LIMBO is one of those games that’s going to be hard to review let alone talk about without treading the line of the “spoiler zone.” PlayDead has created a beautiful game in the same vein as Braid or the recent P.B. Winterbottom. The simplicity of the controls doesn’t hamper the challenge that waits in LIMBO; expect to have some interesting concepts thrown at you. With LIMBO, PlayDead has set out to create a game that would make them a staple in gamer’s minds, and the story that unfolds is one that will never be forgotten.
LIMBO opens up with a little boy lying in the grass; the player is not sure how they got there or why. The boy wakes up and the game begins. LIMBO is a side-scroller with no color to it at all; only black, white, and every shade of gray inbetween. To understand how the game looks you have to check out screenshots, its limited color palette does not make the game look plain at all due to the striking shading of LIMBO. You have only two buttons, a jump and an action button. The action button takes care of little things like pushing random objects or activating levers. You combine these two simple commands in search of your little sister, but playing through the game you realize it’s not going to be an easy task.
The puzzles are perfect; they challenge you in a way that never gets aggravating and feels very rewarding once solved. Enemies in the game range from giant insects, people, and even the hell that is LIMBO itself. Puzzles start off fairly easy; you push blocks, pull levers, and set traps but later introduces gravity defying segments and timed puzzles. All these add up to a heavily stylized world that you must solve to find your little sister, which I completed in less than five hours. Yes, it’s a short game, but one that feels the perfect length and could be longer/shorter depending on how early you grasp the puzzles.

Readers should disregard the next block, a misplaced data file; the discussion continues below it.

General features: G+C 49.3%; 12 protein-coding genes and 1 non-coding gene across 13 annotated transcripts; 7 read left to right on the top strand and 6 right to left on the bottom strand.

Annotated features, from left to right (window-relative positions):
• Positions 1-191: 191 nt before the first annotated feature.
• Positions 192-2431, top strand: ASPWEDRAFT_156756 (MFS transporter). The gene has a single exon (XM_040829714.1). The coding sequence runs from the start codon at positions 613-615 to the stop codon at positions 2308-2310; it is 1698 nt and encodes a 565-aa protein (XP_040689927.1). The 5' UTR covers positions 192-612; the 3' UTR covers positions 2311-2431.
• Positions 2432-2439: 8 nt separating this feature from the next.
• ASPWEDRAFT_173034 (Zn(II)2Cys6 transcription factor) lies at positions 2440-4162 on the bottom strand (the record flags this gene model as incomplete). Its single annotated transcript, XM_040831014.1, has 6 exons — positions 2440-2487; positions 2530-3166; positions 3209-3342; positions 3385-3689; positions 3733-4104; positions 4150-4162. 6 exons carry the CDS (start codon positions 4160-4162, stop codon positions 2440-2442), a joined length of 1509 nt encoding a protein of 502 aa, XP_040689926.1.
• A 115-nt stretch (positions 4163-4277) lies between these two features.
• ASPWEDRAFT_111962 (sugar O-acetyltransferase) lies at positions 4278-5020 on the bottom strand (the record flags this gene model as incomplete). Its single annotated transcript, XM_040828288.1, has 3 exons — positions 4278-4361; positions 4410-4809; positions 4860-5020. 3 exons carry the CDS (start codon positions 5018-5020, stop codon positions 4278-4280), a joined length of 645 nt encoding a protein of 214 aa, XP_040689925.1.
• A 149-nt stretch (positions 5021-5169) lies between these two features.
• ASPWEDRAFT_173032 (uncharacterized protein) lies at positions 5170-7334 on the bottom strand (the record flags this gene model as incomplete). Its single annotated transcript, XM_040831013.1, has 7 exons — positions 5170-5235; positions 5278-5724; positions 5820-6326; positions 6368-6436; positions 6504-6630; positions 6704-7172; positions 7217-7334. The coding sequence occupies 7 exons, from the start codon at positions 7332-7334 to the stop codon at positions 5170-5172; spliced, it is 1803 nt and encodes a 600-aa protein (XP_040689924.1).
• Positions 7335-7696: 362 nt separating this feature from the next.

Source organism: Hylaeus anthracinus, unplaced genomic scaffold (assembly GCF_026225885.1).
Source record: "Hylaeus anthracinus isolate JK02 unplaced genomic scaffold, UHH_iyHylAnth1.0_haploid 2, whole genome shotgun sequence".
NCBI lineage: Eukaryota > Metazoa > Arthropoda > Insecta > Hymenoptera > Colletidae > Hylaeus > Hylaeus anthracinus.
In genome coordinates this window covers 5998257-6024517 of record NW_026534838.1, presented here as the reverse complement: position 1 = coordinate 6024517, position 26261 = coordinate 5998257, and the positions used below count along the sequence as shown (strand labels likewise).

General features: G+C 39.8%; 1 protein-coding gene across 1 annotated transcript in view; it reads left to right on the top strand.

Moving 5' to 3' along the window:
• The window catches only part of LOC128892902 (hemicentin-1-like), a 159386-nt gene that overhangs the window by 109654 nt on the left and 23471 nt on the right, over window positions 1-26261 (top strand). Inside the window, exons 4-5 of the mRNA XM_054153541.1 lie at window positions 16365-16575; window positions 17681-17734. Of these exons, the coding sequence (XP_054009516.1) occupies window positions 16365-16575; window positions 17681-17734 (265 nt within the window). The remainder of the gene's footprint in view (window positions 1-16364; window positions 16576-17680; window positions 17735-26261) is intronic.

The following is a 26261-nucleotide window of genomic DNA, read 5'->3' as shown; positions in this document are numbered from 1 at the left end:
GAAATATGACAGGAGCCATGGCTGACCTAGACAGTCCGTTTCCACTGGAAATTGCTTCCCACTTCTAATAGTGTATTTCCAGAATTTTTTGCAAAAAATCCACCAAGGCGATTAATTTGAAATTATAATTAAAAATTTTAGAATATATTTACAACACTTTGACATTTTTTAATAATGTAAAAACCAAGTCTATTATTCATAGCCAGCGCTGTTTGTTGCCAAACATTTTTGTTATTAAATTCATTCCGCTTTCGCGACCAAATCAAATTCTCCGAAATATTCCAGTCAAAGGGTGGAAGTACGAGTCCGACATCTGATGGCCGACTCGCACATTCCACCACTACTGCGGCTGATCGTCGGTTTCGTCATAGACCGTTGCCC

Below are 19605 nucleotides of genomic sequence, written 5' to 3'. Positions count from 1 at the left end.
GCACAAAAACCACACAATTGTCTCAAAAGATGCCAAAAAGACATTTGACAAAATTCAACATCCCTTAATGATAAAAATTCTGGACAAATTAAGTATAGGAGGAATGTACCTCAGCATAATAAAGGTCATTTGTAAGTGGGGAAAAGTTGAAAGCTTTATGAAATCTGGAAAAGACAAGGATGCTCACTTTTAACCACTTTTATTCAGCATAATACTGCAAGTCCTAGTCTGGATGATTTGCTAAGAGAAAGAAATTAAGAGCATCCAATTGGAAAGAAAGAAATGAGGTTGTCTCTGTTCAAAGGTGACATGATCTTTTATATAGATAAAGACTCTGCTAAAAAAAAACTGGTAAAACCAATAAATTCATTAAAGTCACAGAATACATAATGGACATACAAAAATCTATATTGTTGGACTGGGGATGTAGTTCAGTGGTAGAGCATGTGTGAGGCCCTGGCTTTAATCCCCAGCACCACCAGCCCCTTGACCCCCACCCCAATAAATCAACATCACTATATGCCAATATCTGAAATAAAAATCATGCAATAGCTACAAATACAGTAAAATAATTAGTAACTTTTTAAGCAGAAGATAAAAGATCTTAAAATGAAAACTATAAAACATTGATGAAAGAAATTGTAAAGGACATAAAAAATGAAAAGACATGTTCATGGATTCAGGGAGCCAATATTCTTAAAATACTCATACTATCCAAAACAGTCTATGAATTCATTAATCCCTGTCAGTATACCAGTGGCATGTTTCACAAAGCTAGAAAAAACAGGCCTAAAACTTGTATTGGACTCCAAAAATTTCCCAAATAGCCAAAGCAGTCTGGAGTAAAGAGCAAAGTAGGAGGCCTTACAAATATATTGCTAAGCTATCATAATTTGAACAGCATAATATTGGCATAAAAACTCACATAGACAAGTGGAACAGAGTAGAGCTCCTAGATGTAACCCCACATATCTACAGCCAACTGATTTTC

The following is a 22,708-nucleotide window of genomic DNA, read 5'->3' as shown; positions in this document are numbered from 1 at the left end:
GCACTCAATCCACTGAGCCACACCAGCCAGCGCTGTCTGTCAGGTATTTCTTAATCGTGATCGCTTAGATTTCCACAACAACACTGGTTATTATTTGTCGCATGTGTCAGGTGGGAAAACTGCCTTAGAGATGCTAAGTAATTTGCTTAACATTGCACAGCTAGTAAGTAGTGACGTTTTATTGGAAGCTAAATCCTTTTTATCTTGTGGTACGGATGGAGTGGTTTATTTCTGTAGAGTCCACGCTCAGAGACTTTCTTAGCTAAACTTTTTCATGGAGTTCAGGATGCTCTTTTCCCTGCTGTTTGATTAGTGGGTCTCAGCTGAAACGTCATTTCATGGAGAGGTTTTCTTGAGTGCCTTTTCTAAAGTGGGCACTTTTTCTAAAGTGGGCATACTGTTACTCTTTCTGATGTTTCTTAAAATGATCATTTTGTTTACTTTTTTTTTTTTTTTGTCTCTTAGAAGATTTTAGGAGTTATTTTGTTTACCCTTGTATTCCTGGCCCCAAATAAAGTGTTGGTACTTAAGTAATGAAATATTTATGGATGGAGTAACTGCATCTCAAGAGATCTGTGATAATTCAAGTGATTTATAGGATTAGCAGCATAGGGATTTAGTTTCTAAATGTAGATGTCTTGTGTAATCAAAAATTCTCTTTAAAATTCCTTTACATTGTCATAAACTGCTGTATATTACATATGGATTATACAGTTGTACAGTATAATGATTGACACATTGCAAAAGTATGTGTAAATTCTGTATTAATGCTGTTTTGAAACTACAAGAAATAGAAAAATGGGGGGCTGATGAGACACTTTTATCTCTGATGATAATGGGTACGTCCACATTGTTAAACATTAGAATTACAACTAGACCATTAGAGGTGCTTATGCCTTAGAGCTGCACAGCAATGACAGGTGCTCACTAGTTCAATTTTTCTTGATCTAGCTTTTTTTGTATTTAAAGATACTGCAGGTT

LIMBO is essentially one big area seamlessly blended together. Once you complete an area of the game, there is no loading or “stage complete” prompt, you simply move into the next set of challenges. This works perfectly to not break the mood the game is trying to set, which can sometimes be stressful. You really do start to feel for the silent protagonist, and even the silent world of LIMBO. No music will play through the game, nor is their a single bit of dialogue, but you strangely know what is going on. The poor boy really does go through hell and back, and a couple instances in the game I caught myself mashing buttons trying to get out of a situation I had no control over.
That is really all that can be said about LIMBO without going into something specific that I would rather have you experience for yourself. LIMBO is 1200 Microsoft Points, which seems to be what most games are set at and could be a hard sale for a new studio and a new IP. I cannot recommend this game enough though. If puzzle platformers are in any way interesting to you, buy this game as soon as you can. The intense moments coupled with the brilliant puzzles makes this one of the most interesting titles on XBLA.Originall written for resumeplay and 64bitbastard